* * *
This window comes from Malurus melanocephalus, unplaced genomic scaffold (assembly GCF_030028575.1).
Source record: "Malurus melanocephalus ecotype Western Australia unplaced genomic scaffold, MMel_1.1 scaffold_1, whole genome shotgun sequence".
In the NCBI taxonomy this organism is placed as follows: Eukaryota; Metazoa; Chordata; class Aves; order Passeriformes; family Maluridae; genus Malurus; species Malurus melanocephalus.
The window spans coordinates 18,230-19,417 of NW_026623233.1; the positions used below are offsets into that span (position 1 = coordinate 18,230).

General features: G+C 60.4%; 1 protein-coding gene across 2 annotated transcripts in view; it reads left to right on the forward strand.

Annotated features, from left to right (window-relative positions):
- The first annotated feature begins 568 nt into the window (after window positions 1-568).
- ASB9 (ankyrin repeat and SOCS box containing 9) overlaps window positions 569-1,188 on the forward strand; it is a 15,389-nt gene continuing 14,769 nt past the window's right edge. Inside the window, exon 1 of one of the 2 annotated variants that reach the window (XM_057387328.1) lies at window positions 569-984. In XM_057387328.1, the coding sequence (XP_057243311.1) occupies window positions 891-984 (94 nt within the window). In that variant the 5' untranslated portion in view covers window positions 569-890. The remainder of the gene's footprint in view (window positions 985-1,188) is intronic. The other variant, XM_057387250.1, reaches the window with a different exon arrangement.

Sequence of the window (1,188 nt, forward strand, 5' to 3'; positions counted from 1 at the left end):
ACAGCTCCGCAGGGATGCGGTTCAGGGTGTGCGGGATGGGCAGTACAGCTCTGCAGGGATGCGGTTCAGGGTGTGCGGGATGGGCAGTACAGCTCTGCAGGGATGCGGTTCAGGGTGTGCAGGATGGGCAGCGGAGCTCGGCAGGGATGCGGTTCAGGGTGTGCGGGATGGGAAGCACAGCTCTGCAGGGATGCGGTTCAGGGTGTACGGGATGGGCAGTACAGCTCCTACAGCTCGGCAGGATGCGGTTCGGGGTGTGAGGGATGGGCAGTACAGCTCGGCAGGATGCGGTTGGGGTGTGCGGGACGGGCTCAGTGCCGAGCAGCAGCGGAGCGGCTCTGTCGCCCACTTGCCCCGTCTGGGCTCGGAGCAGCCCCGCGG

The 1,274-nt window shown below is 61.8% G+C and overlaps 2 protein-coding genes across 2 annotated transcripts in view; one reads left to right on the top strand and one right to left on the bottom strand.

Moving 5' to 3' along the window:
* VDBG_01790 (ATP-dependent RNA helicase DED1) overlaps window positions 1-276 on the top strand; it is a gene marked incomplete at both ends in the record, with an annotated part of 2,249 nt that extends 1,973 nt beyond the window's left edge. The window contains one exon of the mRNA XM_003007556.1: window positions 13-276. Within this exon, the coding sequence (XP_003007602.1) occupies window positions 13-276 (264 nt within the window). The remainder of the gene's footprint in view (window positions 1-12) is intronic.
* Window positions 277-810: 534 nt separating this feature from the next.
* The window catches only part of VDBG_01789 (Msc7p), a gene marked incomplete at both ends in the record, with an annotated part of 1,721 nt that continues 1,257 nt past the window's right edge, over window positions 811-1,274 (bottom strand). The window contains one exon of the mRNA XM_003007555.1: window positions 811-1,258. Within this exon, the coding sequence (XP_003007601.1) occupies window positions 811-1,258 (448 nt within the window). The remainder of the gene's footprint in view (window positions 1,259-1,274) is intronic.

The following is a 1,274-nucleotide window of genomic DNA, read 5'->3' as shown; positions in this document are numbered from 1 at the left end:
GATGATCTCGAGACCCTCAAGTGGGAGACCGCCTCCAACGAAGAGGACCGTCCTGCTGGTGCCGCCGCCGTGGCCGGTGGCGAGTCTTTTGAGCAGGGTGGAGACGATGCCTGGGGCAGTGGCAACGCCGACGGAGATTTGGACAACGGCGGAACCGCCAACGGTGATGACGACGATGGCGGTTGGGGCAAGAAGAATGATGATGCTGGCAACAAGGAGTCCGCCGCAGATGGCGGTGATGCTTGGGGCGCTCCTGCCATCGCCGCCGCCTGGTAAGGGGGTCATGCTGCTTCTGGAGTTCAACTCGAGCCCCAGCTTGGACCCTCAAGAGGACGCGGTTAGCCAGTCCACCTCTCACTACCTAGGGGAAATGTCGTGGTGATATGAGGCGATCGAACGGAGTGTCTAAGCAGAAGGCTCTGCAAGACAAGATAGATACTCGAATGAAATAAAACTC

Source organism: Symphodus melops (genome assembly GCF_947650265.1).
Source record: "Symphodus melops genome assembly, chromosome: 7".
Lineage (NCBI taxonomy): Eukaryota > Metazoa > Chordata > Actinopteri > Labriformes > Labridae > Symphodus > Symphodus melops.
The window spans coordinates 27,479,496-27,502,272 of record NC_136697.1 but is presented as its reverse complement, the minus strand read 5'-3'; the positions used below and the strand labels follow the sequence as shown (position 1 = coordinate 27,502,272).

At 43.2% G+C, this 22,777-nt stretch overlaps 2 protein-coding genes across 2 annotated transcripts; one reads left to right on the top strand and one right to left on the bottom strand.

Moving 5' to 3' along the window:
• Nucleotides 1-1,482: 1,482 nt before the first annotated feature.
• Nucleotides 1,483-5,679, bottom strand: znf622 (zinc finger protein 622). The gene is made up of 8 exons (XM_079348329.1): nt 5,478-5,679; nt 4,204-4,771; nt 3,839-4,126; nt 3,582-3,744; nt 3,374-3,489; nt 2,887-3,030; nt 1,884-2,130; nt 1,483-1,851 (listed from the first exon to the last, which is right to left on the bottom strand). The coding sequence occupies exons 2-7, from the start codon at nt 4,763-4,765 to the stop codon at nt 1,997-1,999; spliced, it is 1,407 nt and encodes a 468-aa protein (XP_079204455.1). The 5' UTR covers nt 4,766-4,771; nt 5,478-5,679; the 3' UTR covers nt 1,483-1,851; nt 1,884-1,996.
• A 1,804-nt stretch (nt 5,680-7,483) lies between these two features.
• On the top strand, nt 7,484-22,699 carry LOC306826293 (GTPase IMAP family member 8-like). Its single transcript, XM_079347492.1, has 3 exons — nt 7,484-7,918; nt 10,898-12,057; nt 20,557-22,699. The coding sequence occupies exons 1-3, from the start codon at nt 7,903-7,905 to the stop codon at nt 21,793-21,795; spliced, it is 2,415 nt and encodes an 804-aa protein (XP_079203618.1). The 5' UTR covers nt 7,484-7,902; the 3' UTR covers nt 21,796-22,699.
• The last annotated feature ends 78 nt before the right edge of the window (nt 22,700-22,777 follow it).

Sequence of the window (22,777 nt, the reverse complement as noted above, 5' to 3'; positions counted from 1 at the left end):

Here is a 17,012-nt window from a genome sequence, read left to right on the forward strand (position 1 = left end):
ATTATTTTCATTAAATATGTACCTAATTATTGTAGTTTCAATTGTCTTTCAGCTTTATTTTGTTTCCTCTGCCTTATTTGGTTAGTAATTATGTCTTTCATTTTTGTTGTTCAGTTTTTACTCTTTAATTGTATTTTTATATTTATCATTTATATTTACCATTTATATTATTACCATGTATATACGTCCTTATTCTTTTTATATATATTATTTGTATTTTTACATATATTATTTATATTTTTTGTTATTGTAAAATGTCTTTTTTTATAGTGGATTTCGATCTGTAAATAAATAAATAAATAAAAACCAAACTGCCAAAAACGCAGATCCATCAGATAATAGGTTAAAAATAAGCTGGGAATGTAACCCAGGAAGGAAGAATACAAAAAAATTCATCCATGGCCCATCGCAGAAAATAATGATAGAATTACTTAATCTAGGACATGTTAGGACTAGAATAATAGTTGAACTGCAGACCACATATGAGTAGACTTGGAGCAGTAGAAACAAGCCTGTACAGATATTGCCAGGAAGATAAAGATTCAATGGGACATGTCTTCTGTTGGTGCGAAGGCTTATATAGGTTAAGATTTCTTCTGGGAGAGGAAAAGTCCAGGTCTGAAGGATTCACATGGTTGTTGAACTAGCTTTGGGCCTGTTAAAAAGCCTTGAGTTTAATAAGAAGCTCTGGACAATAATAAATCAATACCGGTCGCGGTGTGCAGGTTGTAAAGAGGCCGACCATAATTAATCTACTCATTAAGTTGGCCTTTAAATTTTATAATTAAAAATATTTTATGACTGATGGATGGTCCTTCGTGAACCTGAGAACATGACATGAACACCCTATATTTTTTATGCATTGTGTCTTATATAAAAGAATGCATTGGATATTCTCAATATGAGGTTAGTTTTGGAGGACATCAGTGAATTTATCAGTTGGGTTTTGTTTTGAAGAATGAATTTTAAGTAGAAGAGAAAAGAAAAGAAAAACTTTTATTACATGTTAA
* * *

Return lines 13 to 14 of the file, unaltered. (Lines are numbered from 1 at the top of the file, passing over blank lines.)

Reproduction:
* VDBG_01790 (ATP-dependent RNA helicase DED1) overlaps window positions 1-276 on the top strand; it is a gene marked incomplete at both ends in the record, with an annotated part of 2,249 nt that extends 1,973 nt beyond the window's left edge. The window contains one exon of the mRNA XM_003007556.1: window positions 13-276. Within this exon, the coding sequence (XP_003007602.1) occupies window positions 13-276 (264 nt within the window). The remainder of the gene's footprint in view (window positions 1-12) is intronic.
* Window positions 277-810: 534 nt separating this feature from the next.